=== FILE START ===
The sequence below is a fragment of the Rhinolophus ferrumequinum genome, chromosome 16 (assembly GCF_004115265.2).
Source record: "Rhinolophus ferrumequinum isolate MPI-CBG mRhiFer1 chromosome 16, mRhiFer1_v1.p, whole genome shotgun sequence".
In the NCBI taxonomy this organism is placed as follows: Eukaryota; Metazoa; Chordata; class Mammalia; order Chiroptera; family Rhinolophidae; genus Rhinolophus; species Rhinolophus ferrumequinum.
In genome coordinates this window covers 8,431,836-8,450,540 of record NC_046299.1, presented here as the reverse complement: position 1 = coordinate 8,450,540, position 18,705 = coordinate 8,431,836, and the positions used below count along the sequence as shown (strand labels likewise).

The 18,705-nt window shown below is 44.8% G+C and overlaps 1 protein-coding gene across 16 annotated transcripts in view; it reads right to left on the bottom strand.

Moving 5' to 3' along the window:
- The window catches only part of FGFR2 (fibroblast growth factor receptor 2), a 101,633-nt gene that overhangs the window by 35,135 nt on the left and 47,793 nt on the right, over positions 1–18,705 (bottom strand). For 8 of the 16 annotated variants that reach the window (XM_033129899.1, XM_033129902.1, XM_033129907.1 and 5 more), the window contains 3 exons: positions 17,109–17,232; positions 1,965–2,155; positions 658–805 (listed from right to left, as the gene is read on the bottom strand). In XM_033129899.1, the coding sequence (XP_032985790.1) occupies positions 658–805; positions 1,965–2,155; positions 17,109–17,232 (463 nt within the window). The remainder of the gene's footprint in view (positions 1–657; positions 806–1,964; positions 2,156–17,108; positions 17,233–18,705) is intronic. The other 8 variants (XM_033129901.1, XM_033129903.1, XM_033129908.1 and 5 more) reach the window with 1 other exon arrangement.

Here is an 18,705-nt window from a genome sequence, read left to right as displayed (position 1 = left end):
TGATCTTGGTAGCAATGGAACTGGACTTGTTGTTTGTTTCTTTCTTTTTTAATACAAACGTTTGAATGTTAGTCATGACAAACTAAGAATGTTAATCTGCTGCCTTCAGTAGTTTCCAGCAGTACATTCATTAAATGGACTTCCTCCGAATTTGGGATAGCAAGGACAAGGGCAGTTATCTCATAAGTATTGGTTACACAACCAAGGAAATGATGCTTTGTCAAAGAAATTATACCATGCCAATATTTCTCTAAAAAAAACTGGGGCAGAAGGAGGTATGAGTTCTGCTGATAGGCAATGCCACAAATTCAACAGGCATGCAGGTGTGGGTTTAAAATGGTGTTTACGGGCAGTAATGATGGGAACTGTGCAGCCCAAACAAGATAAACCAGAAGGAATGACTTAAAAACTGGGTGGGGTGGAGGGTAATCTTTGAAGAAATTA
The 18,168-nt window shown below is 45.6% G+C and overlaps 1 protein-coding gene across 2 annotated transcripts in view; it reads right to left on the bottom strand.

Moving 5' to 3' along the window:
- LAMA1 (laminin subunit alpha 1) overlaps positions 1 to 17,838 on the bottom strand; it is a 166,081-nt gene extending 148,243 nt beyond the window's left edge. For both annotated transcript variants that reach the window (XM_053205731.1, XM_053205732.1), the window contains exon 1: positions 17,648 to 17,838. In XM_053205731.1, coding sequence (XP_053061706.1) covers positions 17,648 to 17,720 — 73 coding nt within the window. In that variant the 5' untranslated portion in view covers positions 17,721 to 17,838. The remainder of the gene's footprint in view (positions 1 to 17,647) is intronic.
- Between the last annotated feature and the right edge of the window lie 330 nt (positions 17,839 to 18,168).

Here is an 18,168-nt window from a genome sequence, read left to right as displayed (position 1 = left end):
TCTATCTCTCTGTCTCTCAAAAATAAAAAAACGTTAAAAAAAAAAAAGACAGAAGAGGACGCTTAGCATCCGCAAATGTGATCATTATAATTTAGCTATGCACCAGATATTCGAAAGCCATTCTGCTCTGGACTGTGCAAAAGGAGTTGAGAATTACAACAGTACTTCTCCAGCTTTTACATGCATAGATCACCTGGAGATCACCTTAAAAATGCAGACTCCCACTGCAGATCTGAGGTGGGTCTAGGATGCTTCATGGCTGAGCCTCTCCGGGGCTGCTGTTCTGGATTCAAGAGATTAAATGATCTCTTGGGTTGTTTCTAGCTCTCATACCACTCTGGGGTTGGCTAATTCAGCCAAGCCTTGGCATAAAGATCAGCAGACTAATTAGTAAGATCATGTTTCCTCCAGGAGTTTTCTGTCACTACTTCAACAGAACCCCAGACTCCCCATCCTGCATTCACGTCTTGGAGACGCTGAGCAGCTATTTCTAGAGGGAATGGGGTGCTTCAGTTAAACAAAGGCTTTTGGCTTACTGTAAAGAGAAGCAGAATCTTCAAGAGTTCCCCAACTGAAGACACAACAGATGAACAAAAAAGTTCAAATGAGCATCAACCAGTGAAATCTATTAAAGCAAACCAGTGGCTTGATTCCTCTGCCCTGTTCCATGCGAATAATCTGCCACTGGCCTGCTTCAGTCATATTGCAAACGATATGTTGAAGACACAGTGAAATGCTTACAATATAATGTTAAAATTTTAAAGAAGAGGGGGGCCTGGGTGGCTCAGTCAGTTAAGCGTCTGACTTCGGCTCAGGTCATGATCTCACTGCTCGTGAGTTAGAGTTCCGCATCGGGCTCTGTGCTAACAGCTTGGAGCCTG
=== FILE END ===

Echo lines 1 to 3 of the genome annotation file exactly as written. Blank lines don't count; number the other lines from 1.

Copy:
The sequence below is a fragment of the Rhinolophus ferrumequinum genome, chromosome 16 (assembly GCF_004115265.2).
Source record: "Rhinolophus ferrumequinum isolate MPI-CBG mRhiFer1 chromosome 16, mRhiFer1_v1.p, whole genome shotgun sequence".
In the NCBI taxonomy this organism is placed as follows: Eukaryota; Metazoa; Chordata; class Mammalia; order Chiroptera; family Rhinolophidae; genus Rhinolophus; species Rhinolophus ferrumequinum.